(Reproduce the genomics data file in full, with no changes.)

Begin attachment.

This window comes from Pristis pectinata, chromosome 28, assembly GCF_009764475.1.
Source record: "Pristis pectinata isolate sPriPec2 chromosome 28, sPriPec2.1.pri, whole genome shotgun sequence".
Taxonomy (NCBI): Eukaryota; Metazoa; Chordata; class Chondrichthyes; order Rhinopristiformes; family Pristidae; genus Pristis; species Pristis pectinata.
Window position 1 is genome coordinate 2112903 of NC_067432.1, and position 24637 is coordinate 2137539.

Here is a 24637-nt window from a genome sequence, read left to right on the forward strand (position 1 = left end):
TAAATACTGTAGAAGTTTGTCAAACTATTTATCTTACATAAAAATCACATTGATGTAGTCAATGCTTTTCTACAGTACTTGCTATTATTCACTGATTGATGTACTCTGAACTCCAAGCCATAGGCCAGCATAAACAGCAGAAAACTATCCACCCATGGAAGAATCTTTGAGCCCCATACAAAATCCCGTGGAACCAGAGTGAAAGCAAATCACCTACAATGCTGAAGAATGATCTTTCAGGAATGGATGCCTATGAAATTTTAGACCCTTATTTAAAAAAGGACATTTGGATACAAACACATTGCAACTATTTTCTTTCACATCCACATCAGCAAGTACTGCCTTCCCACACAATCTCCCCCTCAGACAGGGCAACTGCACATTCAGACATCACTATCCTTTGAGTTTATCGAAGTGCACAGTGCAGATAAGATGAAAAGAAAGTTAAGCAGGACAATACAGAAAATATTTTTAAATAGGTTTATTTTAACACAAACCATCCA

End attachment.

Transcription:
This window comes from Pristis pectinata, chromosome 28, assembly GCF_009764475.1.
Source record: "Pristis pectinata isolate sPriPec2 chromosome 28, sPriPec2.1.pri, whole genome shotgun sequence".
Taxonomy (NCBI): Eukaryota; Metazoa; Chordata; class Chondrichthyes; order Rhinopristiformes; family Pristidae; genus Pristis; species Pristis pectinata.
Window position 1 is genome coordinate 2112903 of NC_067432.1, and position 24637 is coordinate 2137539.

Here is a 24637-nt window from a genome sequence, read left to right on the forward strand (position 1 = left end):
TAAATACTGTAGAAGTTTGTCAAACTATTTATCTTACATAAAAATCACATTGATGTAGTCAATGCTTTTCTACAGTACTTGCTATTATTCACTGATTGATGTACTCTGAACTCCAAGCCATAGGCCAGCATAAACAGCAGAAAACTATCCACCCATGGAAGAATCTTTGAGCCCCATACAAAATCCCGTGGAACCAGAGTGAAAGCAAATCACCTACAATGCTGAAGAATGATCTTTCAGGAATGGATGCCTATGAAATTTTAGACCCTTATTTAAAAAAGGACATTTGGATACAAACACATTGCAACTATTTTCTTTCACATCCACATCAGCAAGTACTGCCTTCCCACACAATCTCCCCCTCAGACAGGGCAACTGCACATTCAGACATCACTATCCTTTGAGTTTATCGAAGTGCACAGTGCAGATAAGATGAAAAGAAAGTTAAGCAGGACAATACAGAAAATATTTTTAAATAGGTTTATTTTAACACAAACCATCCA